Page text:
Breakfast With Desi

First things first, this is not really my own recipe, nor is it really a recipe because does oatmeal qualify as one? But it’s a post I’ve been meaning to put up for a while now because someone wise once said that breakfast is the most important meal of the day.

At our home I make most meals, but Desi zealously keeps charge of breakfast. That’s because he has a Seinfeldian love for cereal, and at any time you can find a dozen different kinds in our pantry. Not cheerios mind you, but healthy ones with words like “multigrain” and “wholegrain” and “bran” in their names

Every morning, or sometimes even in the afternoon if he happened to eat something else for breakfast, Desi will pull out a huge bowl, mix four different kinds of cereal in it (for their different textures), and then chop up a melange of fruit and nuts to add to it.

Over all of that he will pour some vanilla soymilk and then take 15 minutes to enjoy every bite, usually with the morning paper.

It’s something I, as someone who has never fallen in love with cold cereal, simply do not get. Ergo, Desi simply does not trust me to get it right.

But on weekends, oatmeal usually replaces the cereal and that is where I get interested. What’s not to love about oatmeal for breakfast? Kissed with golden maple syrup and crunchy with sunflower seeds, Desi’s healthy and delicious oatmeal is the perfect start to the weekend. It contains 7.5 grams of dietary fiber, about a fourth of your daily requirement, and 6.6 grams of protein, besides a ton of other nutrients like potassium, vitamins, folate, magnesium, manganese, thiamin and zinc. Good stuff.

This recipe makes two Desi-sized servings because he likes his breakfast huge. But about a fourth is just right for me.

Desi’s Oatmeal

(Makes four servings)


1 cup rolled oats (I sometimes use steel-cut oats which are even healthier but they take much longer to cook, about 20 minutes)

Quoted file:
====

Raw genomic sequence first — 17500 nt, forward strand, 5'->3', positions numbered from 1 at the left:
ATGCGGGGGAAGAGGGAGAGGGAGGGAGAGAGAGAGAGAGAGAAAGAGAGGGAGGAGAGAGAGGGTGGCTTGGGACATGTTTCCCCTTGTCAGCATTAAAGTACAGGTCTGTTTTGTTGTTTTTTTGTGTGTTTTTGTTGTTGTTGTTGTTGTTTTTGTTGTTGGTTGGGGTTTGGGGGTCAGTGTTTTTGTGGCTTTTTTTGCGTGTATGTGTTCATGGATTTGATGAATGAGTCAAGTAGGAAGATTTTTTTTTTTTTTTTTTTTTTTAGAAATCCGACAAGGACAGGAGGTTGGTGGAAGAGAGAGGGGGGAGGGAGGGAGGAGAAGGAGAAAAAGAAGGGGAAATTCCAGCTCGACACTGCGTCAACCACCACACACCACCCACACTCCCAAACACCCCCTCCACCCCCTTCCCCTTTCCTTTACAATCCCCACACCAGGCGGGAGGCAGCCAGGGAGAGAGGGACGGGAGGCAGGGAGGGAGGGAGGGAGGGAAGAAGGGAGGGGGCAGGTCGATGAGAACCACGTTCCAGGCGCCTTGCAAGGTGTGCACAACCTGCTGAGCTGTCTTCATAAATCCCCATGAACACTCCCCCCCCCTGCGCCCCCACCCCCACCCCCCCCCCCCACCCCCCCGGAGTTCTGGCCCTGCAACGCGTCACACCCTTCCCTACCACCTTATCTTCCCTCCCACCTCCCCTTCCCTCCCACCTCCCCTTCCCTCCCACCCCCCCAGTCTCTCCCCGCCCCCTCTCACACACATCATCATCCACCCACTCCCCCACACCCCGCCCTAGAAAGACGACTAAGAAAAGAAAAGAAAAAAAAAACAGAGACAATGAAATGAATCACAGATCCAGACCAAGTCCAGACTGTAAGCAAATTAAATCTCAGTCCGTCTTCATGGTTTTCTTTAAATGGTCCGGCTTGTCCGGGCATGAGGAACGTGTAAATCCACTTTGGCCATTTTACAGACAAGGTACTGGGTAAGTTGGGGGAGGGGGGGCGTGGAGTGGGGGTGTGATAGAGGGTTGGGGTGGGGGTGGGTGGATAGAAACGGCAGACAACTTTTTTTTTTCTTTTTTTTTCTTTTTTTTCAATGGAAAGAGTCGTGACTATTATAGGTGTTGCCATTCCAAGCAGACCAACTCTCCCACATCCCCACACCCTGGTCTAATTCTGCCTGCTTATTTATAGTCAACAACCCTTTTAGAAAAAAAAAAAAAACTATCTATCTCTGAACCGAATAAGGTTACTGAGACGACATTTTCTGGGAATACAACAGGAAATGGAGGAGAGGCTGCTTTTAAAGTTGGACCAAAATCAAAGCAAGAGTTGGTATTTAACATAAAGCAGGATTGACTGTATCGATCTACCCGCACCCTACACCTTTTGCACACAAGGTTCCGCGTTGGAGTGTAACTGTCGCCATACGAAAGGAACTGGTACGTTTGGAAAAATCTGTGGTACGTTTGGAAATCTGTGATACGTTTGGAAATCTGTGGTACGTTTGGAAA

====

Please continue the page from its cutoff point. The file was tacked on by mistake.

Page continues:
1 banana, cut into rings or chopped

6 almonds, minced

6 walnut halves, minced

6 pecan halves, minced

1 brazil nut, minced

2 tbsp dried blueberries

2 dried apricots, minced

1 dried fig, minced

1 dried date, minced

2 prunes, minced

1 tbsp sunflower seeds

1 tbsp pumpkin seeds

2 tbsp maple syrup or agave nectar

1 cup vanilla or plain soymilk

Mix the oatmeal with 2 cups of water in a saucepan and bring to a boil. Lower the heat to a simmer and cook about 5 minutes or until very creamy. When the oatmeal has thickened, add the soymilk, stir together and warm through, then turn off the heat.

Divide the oatmeal into two bowls and divide equal amounts of the remaining ingredients between the two bowls. Stir well and eat hot.

You can add or subtract all kinds of goodies from this, based on your taste. Desi also often sprinkles some flaxseed and wheat germ into his oatmeal, and when I have strawberries around I add those because strawberries and oatmeal go so happily together.

(Nutrition facts per serving: Calories 277; Total Fat 8.7 grams (Saturated Fat 1.2 grams, Polyunsaturated Fat 4.3 grams, Monounsaturated Fat 3.1 grams), Cholesterol 0 grams; Carbohydrates 59.9 grams; Dietary Fiber 7.5 grams; Protein 6.6 grams)

(C) All recipes and photographs copyright of Holy Cow! Vegan Recipes.

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  1. Sheela says

    Hey Vaishali,

    Yummy tummy:)
    Breakfast looks really delecious. I am an addict for healthy breakfast and anything quick is even better.